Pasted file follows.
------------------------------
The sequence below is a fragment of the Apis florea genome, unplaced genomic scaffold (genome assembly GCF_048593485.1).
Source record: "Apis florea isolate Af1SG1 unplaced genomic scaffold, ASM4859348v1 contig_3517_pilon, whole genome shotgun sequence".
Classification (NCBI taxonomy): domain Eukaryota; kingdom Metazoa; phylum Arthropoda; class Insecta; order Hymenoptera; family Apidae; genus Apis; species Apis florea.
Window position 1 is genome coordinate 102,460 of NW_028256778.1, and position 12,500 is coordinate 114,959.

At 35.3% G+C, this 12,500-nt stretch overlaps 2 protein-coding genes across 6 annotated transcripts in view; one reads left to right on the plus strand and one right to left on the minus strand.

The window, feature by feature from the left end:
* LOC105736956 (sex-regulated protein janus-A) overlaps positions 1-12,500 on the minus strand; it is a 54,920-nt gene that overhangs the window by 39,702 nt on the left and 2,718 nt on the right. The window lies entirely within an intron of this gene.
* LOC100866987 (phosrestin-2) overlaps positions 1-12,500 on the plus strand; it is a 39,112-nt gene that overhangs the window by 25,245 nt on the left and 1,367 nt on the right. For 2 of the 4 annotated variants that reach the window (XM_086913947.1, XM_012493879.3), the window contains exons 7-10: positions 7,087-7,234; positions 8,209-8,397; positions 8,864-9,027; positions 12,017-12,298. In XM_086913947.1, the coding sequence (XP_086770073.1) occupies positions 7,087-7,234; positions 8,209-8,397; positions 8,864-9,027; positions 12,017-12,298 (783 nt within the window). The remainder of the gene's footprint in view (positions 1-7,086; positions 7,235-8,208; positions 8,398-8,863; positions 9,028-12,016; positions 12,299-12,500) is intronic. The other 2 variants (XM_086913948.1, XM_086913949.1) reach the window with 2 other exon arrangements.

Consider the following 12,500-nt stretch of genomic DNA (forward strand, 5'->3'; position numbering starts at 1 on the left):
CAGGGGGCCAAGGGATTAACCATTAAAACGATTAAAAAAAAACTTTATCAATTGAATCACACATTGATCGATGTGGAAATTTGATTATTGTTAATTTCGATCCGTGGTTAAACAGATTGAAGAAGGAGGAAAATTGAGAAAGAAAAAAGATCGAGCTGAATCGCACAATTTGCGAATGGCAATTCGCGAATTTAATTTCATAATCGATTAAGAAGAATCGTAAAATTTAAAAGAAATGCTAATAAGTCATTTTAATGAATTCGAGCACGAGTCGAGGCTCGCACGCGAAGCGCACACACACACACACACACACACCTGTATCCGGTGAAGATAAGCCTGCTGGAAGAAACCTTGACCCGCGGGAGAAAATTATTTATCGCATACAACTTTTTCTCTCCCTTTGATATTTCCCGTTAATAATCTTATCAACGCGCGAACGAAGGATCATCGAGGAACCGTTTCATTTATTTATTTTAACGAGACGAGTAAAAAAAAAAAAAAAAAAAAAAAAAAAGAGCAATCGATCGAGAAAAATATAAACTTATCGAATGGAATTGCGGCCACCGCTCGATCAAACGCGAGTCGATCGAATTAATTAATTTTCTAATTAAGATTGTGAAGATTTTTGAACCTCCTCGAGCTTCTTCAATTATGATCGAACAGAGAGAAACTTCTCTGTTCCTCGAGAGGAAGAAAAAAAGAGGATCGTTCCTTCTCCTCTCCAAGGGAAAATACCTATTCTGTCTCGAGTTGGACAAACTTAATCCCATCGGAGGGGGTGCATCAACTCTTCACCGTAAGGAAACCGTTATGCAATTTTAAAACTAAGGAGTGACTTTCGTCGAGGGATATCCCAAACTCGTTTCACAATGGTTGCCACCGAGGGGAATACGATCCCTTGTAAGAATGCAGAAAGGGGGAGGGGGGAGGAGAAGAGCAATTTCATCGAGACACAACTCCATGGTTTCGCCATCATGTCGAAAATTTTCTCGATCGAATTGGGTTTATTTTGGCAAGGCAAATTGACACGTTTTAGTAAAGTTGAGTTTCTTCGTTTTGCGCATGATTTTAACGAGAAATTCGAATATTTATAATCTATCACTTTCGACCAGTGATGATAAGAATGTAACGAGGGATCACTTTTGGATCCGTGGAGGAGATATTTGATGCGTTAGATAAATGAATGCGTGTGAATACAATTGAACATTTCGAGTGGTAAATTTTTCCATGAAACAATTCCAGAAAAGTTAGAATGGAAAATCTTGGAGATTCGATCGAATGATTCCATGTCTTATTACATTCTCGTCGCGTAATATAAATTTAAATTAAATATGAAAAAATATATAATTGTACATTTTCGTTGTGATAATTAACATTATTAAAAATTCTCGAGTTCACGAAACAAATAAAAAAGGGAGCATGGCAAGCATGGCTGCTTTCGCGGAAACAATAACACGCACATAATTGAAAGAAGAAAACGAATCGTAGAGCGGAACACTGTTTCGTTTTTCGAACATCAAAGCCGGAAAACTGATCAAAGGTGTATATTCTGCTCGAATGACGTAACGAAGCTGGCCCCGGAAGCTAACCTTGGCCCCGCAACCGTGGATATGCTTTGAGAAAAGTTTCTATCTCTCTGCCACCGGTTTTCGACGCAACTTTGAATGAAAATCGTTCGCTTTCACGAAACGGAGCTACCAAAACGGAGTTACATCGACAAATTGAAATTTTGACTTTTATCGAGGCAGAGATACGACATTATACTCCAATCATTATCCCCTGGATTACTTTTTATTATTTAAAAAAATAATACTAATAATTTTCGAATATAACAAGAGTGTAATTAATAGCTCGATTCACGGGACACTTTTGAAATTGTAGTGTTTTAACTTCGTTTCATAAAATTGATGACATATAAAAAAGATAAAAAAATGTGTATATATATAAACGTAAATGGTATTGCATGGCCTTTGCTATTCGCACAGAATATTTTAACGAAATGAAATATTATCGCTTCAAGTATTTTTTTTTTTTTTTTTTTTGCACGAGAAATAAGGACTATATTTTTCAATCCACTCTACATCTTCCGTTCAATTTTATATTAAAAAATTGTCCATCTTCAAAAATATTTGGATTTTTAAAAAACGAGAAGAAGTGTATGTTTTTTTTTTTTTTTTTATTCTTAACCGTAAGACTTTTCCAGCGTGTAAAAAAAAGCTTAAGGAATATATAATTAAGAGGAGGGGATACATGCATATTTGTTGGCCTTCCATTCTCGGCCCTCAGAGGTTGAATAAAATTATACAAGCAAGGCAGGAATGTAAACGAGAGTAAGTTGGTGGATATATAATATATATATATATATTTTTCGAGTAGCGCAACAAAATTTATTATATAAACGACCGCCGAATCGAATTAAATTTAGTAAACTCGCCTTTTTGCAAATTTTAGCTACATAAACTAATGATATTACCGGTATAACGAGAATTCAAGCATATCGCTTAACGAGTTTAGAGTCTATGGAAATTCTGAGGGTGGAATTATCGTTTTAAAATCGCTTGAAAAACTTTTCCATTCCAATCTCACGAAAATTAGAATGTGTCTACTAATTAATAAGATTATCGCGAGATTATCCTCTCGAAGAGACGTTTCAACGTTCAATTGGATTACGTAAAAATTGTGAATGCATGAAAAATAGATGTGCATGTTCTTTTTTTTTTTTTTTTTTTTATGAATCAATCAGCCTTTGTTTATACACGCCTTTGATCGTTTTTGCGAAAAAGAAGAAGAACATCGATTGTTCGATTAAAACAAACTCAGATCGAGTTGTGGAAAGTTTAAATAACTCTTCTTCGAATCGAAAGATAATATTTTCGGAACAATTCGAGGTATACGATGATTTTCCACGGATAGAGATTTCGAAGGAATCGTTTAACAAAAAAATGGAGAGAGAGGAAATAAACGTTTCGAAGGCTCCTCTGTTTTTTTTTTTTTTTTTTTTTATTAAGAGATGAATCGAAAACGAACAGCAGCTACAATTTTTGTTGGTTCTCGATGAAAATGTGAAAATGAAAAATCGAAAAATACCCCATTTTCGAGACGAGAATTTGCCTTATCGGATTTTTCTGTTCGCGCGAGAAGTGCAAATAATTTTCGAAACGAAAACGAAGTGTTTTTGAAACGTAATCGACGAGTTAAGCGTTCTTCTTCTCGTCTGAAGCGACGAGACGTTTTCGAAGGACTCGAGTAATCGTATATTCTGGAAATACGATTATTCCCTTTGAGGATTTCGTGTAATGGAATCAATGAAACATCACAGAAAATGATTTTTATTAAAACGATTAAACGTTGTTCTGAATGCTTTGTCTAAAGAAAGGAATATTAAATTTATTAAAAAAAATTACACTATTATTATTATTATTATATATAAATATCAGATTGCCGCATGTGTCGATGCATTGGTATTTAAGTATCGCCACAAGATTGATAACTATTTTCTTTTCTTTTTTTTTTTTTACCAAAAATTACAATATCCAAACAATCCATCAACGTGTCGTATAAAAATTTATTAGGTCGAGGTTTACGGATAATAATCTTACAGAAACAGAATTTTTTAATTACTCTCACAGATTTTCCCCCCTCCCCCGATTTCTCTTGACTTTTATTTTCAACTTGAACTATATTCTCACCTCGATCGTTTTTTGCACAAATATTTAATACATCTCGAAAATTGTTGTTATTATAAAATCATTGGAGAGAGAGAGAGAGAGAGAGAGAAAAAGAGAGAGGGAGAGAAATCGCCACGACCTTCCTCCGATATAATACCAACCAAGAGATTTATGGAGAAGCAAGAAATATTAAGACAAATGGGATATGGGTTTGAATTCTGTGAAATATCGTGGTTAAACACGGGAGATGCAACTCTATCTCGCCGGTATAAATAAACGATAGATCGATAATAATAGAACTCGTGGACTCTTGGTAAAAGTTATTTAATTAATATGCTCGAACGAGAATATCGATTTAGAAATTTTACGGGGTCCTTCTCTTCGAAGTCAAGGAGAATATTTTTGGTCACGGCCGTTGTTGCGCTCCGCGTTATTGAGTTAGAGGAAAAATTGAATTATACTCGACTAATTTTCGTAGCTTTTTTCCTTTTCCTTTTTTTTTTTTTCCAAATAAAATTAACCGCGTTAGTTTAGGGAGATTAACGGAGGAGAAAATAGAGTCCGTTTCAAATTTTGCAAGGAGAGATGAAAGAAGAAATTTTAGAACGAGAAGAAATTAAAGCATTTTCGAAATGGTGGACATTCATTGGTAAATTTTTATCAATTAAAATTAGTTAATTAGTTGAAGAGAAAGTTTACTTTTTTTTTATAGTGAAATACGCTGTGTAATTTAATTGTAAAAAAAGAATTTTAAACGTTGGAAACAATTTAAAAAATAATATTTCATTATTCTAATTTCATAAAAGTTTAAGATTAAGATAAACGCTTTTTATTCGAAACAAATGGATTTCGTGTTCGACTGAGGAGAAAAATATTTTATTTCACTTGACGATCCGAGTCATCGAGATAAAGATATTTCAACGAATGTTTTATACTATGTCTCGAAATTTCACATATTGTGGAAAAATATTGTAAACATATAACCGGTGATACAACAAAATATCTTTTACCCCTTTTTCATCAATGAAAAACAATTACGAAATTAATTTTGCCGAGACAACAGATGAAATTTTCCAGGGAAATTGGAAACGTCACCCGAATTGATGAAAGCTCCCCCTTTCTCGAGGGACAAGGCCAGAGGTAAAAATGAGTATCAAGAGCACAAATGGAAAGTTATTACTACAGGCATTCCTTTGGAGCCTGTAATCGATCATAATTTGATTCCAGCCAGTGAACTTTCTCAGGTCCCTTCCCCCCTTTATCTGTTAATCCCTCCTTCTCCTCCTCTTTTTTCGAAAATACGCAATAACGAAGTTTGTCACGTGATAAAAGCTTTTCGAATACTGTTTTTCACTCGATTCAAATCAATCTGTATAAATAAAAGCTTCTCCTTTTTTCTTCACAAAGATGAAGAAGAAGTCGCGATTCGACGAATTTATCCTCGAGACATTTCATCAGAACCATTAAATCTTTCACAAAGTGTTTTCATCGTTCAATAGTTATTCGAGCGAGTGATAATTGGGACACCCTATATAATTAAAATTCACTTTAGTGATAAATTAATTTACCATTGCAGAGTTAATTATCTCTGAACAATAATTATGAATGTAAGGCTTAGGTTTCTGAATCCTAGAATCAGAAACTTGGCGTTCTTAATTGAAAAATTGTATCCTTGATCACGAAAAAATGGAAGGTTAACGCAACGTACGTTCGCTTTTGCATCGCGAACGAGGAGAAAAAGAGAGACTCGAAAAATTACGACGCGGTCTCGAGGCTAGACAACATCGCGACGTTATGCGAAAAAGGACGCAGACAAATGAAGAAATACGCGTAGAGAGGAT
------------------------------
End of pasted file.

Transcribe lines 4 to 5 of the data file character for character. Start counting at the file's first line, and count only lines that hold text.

Window position 1 is genome coordinate 102,460 of NW_028256778.1, and position 12,500 is coordinate 114,959.

At 35.3% G+C, this 12,500-nt stretch overlaps 2 protein-coding genes across 6 annotated transcripts in view; one reads left to right on the plus strand and one right to left on the minus strand.